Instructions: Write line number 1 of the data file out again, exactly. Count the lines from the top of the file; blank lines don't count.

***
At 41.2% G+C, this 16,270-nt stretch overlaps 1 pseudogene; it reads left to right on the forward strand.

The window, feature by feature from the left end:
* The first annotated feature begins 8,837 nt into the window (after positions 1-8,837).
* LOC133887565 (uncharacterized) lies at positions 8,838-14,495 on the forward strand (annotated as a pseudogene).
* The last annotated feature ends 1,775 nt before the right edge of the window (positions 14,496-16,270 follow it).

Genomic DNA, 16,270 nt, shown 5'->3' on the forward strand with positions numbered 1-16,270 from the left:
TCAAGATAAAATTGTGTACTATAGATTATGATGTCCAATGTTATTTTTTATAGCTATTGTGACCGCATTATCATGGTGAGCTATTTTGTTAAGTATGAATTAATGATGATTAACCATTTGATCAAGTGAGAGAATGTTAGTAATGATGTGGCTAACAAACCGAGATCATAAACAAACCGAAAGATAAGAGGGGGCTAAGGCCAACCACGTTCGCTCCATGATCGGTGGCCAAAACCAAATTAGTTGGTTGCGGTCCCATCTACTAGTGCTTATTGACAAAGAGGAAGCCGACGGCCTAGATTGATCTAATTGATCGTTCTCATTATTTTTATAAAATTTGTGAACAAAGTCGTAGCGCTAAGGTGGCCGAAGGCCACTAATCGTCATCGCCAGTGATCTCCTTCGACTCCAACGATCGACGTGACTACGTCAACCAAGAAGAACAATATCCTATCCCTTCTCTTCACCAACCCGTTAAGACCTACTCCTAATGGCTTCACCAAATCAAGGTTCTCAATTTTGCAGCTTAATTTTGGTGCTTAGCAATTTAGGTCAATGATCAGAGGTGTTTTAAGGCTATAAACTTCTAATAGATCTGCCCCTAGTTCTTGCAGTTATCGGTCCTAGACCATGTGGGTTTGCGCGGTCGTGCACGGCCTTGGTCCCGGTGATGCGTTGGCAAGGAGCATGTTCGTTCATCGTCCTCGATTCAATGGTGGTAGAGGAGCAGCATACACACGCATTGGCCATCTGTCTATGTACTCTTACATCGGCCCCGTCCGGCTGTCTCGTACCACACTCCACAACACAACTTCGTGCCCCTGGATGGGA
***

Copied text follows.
At 41.2% G+C, this 16,270-nt stretch overlaps 1 pseudogene; it reads left to right on the forward strand.